Service evaluation of the impact of on the lives of its members

An Independent evaluation of by the Tavistock Institute

(Dr Dione Hills, Matthew Gieve, and David Drabble)

Research and evaluation carried out using 357 respondents between May–October 2013.

The evaluation looked for a range of impacts from using, relating to access to information, social and emotional support, health related behaviours, coping with MS and ‘getting on with life’.

Below are some of the highlights from the evaluation. To read the full executive summary, please click here

Overall Impacts


Impact on access to information


Impact on social and emotional support


Coping with MS and ‘getting on with life’


Breakdown of user base





Overall impacts

• Just under nine out of ten survey respondents reported taking some benefit from using

• Just over 80% of members reported feeling better informed

• Just over 70% of members reported a social or emotional benefit

• Just under 70% of members reported that using had had a beneficial impact on coping with their condition or getting on with their life

• Just under 60% of members reported a beneficial effect on their behaviour regarding their own health

Overall impacts_no line
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Impact on access to information

As the table below shows, the most common types of information that members reported gaining are about other members’ experiences of having MS (72.1%) as well as tips and insights into coping with the condition (71.4%).

access to information

Regarding other members’ experiences, Interviewees spoke of learning about a wide range of issues including: diagnosis and disclosure; interactions with healthcare professionals; relationships with family and friends; and day to day coping with MS, as well as conversations that went beyond MS onto other aspect of the members’ lives.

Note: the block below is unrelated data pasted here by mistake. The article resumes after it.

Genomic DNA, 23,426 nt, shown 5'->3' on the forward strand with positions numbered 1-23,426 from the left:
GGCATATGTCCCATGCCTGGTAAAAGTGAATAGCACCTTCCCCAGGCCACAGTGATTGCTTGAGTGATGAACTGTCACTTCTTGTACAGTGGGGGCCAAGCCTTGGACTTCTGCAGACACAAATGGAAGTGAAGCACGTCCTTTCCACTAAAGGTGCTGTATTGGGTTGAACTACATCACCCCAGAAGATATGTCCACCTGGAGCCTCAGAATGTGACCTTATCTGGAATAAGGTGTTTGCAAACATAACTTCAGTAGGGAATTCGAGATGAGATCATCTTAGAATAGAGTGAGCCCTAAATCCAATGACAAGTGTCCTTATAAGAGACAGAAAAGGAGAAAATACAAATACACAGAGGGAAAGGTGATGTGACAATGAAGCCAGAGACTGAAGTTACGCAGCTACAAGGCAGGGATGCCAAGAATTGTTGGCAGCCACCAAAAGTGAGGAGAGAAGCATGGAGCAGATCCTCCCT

“I have always managed to find what I am looking for. Whether I asked and they tell me where to find it or they told me, they always know where to find information:  “read this” or “speak to this person” or “go speak to your MS nurse” There is usually something there I can work with or I can ask somebody on the chat.” ( member)

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Impact on social and emotional support

The second key area for the evaluation was to look at whether using provides social and emotional support to its members. While only a small proportion of survey respondents said they specifically came for support (21%) over half of those surveyed said that they first joined the site to connect with other people with MS.

The most notable impact reported regarding emotional and social support is that over half (58%) of respondents agreed with the statement that they felt less isolated as a result of using A smaller proportion (40%) agreed with the statement that they felt a sense of ownership and belonging to

social and emotional support


This was mirrored by the interviews where several interviewees likened to ‘home’ or to ‘family’ indicating high levels of belonging and ownership.

“it is like going back home in a way, maybe I am exaggerating a bit, you feel supported just because there is a space where a lot of young people with MS are, you can share lots of stories, it is very supporting, like a home. Living with MS would be much more difficult in a way without” ( member)